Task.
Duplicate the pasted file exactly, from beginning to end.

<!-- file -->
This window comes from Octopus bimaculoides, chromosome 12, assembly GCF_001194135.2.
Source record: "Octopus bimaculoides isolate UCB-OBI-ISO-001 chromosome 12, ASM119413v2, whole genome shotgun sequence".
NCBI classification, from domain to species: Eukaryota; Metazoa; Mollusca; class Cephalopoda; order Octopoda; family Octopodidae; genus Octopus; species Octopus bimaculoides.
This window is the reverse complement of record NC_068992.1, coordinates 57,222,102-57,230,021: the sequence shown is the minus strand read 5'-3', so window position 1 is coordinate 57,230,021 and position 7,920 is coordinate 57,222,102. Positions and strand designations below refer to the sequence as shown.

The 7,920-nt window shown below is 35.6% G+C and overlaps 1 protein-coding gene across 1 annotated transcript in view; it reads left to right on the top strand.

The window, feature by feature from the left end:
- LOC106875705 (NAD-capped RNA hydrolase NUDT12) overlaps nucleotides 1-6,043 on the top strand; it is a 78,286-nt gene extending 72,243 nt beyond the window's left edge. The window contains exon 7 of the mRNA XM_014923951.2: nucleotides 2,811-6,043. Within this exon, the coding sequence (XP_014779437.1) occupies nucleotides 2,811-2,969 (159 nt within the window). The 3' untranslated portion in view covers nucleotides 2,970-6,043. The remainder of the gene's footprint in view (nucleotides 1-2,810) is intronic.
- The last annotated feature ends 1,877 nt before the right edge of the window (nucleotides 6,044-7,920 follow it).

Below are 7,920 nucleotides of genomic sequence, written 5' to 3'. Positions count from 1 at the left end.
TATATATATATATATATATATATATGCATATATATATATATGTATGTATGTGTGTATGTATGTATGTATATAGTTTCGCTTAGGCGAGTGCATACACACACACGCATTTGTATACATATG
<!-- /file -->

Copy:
This window comes from Octopus bimaculoides, chromosome 12, assembly GCF_001194135.2.
Source record: "Octopus bimaculoides isolate UCB-OBI-ISO-001 chromosome 12, ASM119413v2, whole genome shotgun sequence".
NCBI classification, from domain to species: Eukaryota; Metazoa; Mollusca; class Cephalopoda; order Octopoda; family Octopodidae; genus Octopus; species Octopus bimaculoides.
This window is the reverse complement of record NC_068992.1, coordinates 57,222,102-57,230,021: the sequence shown is the minus strand read 5'-3', so window position 1 is coordinate 57,230,021 and position 7,920 is coordinate 57,222,102. Positions and strand designations below refer to the sequence as shown.

The 7,920-nt window shown below is 35.6% G+C and overlaps 1 protein-coding gene across 1 annotated transcript in view; it reads left to right on the top strand.

The window, feature by feature from the left end:
- LOC106875705 (NAD-capped RNA hydrolase NUDT12) overlaps nucleotides 1-6,043 on the top strand; it is a 78,286-nt gene extending 72,243 nt beyond the window's left edge. The window contains exon 7 of the mRNA XM_014923951.2: nucleotides 2,811-6,043. Within this exon, the coding sequence (XP_014779437.1) occupies nucleotides 2,811-2,969 (159 nt within the window). The 3' untranslated portion in view covers nucleotides 2,970-6,043. The remainder of the gene's footprint in view (nucleotides 1-2,810) is intronic.
- The last annotated feature ends 1,877 nt before the right edge of the window (nucleotides 6,044-7,920 follow it).

Below are 7,920 nucleotides of genomic sequence, written 5' to 3'. Positions count from 1 at the left end.
TATATATATATATATATATATATATGCATATATATATATATGTATGTATGTGTGTATGTATGTATGTATATAGTTTCGCTTAGGCGAGTGCATACACACACACGCATTTGTATACATATG